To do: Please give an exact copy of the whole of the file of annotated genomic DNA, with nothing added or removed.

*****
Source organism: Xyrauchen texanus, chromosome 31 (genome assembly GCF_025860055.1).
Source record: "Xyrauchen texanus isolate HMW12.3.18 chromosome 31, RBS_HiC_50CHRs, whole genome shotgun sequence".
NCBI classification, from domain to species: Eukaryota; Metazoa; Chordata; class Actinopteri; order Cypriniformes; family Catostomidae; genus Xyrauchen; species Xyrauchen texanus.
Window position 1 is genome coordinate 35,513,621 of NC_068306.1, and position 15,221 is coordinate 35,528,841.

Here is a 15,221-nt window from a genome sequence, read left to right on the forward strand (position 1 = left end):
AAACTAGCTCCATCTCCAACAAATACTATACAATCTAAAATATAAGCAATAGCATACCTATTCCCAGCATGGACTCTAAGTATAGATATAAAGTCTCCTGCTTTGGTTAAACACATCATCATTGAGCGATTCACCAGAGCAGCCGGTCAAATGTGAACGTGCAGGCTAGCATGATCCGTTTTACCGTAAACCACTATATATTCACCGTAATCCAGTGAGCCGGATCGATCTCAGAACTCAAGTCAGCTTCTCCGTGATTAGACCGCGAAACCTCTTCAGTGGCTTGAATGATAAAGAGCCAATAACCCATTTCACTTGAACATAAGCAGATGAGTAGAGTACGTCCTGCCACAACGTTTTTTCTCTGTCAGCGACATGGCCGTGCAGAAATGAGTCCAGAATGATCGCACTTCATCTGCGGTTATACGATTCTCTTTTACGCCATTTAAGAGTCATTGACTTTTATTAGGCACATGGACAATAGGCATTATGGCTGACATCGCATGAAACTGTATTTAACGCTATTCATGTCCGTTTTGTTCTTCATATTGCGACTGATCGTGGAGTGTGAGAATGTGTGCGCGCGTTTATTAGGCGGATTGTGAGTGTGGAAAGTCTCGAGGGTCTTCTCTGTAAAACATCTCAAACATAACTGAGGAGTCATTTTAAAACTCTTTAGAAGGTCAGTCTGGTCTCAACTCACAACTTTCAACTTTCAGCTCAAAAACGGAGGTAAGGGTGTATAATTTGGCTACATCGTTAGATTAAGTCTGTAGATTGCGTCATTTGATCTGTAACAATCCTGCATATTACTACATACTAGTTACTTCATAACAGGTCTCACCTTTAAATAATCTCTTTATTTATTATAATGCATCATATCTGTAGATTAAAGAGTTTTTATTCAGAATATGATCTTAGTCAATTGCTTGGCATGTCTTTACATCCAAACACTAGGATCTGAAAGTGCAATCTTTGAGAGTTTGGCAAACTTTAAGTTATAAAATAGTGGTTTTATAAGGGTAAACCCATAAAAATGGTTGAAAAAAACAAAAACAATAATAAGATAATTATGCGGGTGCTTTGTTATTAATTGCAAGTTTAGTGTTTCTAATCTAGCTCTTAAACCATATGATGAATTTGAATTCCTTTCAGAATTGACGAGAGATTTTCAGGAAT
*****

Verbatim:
Source organism: Xyrauchen texanus, chromosome 31 (genome assembly GCF_025860055.1).
Source record: "Xyrauchen texanus isolate HMW12.3.18 chromosome 31, RBS_HiC_50CHRs, whole genome shotgun sequence".
NCBI classification, from domain to species: Eukaryota; Metazoa; Chordata; class Actinopteri; order Cypriniformes; family Catostomidae; genus Xyrauchen; species Xyrauchen texanus.
Window position 1 is genome coordinate 35,513,621 of NC_068306.1, and position 15,221 is coordinate 35,528,841.

Here is a 15,221-nt window from a genome sequence, read left to right on the forward strand (position 1 = left end):
AAACTAGCTCCATCTCCAACAAATACTATACAATCTAAAATATAAGCAATAGCATACCTATTCCCAGCATGGACTCTAAGTATAGATATAAAGTCTCCTGCTTTGGTTAAACACATCATCATTGAGCGATTCACCAGAGCAGCCGGTCAAATGTGAACGTGCAGGCTAGCATGATCCGTTTTACCGTAAACCACTATATATTCACCGTAATCCAGTGAGCCGGATCGATCTCAGAACTCAAGTCAGCTTCTCCGTGATTAGACCGCGAAACCTCTTCAGTGGCTTGAATGATAAAGAGCCAATAACCCATTTCACTTGAACATAAGCAGATGAGTAGAGTACGTCCTGCCACAACGTTTTTTCTCTGTCAGCGACATGGCCGTGCAGAAATGAGTCCAGAATGATCGCACTTCATCTGCGGTTATACGATTCTCTTTTACGCCATTTAAGAGTCATTGACTTTTATTAGGCACATGGACAATAGGCATTATGGCTGACATCGCATGAAACTGTATTTAACGCTATTCATGTCCGTTTTGTTCTTCATATTGCGACTGATCGTGGAGTGTGAGAATGTGTGCGCGCGTTTATTAGGCGGATTGTGAGTGTGGAAAGTCTCGAGGGTCTTCTCTGTAAAACATCTCAAACATAACTGAGGAGTCATTTTAAAACTCTTTAGAAGGTCAGTCTGGTCTCAACTCACAACTTTCAACTTTCAGCTCAAAAACGGAGGTAAGGGTGTATAATTTGGCTACATCGTTAGATTAAGTCTGTAGATTGCGTCATTTGATCTGTAACAATCCTGCATATTACTACATACTAGTTACTTCATAACAGGTCTCACCTTTAAATAATCTCTTTATTTATTATAATGCATCATATCTGTAGATTAAAGAGTTTTTATTCAGAATATGATCTTAGTCAATTGCTTGGCATGTCTTTACATCCAAACACTAGGATCTGAAAGTGCAATCTTTGAGAGTTTGGCAAACTTTAAGTTATAAAATAGTGGTTTTATAAGGGTAAACCCATAAAAATGGTTGAAAAAAACAAAAACAATAATAAGATAATTATGCGGGTGCTTTGTTATTAATTGCAAGTTTAGTGTTTCTAATCTAGCTCTTAAACCATATGATGAATTTGAATTCCTTTCAGAATTGACGAGAGATTTTCAGGAAT